Mosquitoes arrive early this year thanks to warm winter, recent rainfall

It was so beautiful this weekend it was hard to resist the call of the outdoors. But as you were enjoying time at the park, grilling out in the backyard or even taking a dip in the pool, maybe you heard a faint buzzing in your ear, or even felt a little itch on your forearm. But mosquitoes couldn’t be here already, could they?

Mosquito season could start early this year. credit: Agencia Reforma

“It’s been an unusually warm winter, so it wouldn’t be a shock with the warmer temperatures that mosquito activity would increase,” said Whitney Qualls, medical entomologist with that Texas Department of State Health Services. “We typically expect our mosquito season to be from May through November. Due to warmer temperatures and rainfall, it’s no surprise that mosquitoes are out and about.”

Thanks to the combination of few below-freezing winter days and plentiful recent rains, chances are good mosquitoes will start making a strong appearance this year in April.

Some interesting mosquito facts:

“There’s a number of different mosquitos that are present in Austin,” said Qualls, who studies the Zika and West Nile mosquito vectors. “The Zika vectors breed in containers. Right now is the perfect time to dump out that fresh spring rainfall every three to five days. If people are doing that, they’re reducing the next generation of mosquitoes.”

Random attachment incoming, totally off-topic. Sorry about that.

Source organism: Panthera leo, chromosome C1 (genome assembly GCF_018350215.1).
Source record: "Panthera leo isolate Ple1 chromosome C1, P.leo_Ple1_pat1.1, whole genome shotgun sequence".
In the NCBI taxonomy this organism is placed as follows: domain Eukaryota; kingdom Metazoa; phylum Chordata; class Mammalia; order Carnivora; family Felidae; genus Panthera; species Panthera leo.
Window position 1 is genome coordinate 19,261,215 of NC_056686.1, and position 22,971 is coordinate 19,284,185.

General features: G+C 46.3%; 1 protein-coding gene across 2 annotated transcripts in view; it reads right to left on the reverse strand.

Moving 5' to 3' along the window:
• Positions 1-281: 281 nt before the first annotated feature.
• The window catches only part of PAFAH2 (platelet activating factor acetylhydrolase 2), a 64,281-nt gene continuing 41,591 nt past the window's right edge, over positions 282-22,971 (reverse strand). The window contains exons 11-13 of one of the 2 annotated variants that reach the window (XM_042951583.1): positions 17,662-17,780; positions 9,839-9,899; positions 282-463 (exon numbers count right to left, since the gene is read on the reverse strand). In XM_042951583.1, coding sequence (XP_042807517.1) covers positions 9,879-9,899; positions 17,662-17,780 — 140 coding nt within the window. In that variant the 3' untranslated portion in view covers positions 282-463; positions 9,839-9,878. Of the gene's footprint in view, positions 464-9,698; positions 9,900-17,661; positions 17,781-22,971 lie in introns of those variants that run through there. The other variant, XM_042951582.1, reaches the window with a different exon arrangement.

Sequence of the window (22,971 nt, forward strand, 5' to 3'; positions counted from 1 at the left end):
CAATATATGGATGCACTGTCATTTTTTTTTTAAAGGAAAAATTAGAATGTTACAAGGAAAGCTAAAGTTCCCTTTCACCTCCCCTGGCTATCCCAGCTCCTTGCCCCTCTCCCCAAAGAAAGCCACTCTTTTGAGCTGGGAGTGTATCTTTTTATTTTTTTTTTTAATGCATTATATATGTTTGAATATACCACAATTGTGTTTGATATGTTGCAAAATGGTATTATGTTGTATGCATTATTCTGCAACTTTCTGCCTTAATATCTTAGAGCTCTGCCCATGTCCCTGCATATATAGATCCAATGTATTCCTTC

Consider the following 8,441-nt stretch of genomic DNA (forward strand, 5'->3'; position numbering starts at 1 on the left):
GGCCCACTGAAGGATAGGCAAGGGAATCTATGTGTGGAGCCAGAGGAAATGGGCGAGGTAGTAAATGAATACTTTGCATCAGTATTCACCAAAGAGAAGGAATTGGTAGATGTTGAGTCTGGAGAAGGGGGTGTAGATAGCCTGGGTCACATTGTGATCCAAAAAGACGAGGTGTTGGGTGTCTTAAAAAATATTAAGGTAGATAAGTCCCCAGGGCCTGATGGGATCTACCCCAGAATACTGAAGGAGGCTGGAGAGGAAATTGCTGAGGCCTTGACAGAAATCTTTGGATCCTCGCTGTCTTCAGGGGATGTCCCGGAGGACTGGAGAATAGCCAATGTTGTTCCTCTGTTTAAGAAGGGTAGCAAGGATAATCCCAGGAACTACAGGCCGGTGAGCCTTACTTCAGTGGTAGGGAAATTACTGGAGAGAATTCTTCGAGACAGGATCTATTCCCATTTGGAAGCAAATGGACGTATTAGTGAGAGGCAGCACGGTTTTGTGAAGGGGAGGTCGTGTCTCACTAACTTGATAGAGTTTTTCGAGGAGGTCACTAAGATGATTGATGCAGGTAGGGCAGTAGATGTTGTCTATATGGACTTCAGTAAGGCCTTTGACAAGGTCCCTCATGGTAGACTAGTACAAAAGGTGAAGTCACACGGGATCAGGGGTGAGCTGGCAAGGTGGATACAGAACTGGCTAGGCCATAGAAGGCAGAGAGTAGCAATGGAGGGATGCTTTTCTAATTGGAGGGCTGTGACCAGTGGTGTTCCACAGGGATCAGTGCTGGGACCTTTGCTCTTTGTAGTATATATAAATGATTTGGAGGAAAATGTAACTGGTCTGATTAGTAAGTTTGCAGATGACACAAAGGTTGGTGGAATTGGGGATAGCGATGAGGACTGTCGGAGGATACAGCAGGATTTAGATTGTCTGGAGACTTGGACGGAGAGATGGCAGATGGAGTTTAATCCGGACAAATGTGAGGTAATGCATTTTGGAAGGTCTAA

The Texas Department of State Health Services offers updates every Tuesday on the number of Zika virus disease cases in Texas broken down by the patient’s county of residence. As of the end of last week, there have been seven reported cases of Zika this year: one in Bexar County, one in Brazoria County, two in Cameron County, one in Collin County, one in Lubbock County and one in Smith County. From December 2015 to December 2016, there were 317 reported cases of illness due to Zika.


“We have the right environment, meaning we have warm weather, we have the right vectors, and we do still see a lot of people traveling from areas where there is an ongoing outbreak,” Qualls said. “Conditions are favorable for potential local transmission.”

 The Texas Department of State Health Services offers the following tips for protecting yourself from the Zika virus:

• Apply EPA-registered insect repellents.  
• Wear pants and long-sleeved shirts that cover exposed skin.  
• Use screens or close windows and doors to keep mosquitoes out of your home.  
• Remove standing water in and around your home.  
• Cover trash cans or containers where water can collect.  
Learn more about the virus and reported cases at

Author: Kristin Finan

Kristin Finan is a writer, editor and author. Learn more about her at

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